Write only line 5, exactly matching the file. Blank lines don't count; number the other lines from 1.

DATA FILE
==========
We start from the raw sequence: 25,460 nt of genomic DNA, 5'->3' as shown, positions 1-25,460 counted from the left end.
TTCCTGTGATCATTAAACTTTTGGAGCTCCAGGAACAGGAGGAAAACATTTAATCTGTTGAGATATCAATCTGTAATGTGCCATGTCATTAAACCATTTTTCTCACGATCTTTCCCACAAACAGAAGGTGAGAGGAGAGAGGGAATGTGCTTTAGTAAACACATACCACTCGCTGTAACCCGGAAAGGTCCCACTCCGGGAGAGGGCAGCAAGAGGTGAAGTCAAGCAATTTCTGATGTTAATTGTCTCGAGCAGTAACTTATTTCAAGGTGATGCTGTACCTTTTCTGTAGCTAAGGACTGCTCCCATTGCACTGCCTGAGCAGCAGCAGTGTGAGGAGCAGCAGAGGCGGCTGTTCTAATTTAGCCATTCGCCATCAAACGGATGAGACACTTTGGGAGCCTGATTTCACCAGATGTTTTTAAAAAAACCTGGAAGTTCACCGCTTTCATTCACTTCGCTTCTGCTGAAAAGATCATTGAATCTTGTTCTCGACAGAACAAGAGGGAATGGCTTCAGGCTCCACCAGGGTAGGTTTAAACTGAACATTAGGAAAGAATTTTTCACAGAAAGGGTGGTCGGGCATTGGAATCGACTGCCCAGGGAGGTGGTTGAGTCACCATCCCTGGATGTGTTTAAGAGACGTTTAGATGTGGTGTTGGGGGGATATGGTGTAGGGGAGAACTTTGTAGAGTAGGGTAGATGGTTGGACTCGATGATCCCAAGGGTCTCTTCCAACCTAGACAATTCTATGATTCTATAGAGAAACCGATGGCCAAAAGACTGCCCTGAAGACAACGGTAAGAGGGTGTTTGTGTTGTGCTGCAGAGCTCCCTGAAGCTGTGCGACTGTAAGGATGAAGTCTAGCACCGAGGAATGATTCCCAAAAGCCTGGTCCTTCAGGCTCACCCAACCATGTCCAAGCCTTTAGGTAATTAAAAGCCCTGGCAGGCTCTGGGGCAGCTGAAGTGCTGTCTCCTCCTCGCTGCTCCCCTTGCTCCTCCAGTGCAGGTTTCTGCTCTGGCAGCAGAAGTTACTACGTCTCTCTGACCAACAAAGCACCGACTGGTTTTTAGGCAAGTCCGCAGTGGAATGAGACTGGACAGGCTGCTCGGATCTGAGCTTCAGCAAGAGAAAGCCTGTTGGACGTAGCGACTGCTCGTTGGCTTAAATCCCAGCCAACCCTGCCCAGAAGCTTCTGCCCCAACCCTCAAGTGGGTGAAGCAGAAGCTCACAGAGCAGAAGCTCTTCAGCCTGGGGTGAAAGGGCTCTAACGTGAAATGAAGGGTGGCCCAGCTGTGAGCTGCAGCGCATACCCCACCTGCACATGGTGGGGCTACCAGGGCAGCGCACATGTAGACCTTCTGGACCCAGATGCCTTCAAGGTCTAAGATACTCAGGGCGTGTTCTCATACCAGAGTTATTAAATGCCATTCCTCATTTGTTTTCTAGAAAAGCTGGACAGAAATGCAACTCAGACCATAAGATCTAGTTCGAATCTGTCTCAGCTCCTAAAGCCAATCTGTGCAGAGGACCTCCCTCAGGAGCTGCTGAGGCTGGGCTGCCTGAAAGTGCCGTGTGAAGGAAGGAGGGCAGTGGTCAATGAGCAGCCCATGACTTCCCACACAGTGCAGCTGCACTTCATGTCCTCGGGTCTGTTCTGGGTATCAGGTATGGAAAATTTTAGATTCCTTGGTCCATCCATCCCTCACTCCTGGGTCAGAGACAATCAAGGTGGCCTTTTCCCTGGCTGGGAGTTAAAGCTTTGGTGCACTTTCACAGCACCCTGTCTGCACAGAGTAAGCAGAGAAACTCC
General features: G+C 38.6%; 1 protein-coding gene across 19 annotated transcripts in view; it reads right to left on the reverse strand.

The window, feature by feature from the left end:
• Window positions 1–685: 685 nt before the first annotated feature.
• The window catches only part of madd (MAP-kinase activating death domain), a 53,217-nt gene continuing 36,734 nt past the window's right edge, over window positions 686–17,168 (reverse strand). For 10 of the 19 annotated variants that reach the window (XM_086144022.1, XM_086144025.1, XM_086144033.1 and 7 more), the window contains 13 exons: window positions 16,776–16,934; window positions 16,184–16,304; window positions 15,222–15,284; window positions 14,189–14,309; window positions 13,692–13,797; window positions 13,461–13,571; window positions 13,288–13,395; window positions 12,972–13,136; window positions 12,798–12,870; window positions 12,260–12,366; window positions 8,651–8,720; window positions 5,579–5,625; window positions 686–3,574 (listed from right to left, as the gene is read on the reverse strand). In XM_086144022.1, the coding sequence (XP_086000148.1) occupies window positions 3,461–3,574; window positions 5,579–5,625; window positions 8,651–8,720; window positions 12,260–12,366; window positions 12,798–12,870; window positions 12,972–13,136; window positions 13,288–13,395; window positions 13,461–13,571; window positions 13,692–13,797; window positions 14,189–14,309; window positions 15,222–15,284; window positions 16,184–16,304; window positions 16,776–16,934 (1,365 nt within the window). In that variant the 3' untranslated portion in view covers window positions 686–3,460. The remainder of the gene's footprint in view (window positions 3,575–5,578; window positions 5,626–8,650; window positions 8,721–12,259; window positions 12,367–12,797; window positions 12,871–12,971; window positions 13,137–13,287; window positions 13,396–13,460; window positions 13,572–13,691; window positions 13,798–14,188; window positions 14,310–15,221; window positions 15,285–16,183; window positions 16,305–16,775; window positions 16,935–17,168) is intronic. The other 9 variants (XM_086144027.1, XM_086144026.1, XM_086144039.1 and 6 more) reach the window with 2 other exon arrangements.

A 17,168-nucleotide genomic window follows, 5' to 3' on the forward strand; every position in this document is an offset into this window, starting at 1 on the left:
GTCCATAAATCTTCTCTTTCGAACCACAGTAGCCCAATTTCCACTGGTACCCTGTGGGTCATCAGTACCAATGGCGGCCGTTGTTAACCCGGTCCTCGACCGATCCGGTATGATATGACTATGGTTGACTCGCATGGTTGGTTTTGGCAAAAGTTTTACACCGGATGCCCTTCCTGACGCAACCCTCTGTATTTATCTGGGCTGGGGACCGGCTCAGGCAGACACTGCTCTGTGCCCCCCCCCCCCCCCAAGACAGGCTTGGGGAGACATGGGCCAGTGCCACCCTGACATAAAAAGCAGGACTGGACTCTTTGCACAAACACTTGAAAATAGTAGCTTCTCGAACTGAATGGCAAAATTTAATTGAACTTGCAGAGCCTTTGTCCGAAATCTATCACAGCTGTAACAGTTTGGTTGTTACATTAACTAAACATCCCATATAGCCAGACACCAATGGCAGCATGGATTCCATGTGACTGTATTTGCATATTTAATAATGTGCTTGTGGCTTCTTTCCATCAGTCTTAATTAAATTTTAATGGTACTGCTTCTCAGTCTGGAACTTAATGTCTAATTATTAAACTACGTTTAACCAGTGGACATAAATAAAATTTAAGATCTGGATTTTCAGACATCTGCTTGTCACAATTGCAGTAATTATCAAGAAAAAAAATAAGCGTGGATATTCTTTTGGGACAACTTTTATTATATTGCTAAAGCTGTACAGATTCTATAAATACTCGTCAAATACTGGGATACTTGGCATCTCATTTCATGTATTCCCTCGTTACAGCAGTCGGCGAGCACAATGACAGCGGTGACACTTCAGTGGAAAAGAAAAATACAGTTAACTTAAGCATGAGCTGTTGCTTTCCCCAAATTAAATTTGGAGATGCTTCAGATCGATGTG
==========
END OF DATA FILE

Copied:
• Window positions 1–685: 685 nt before the first annotated feature.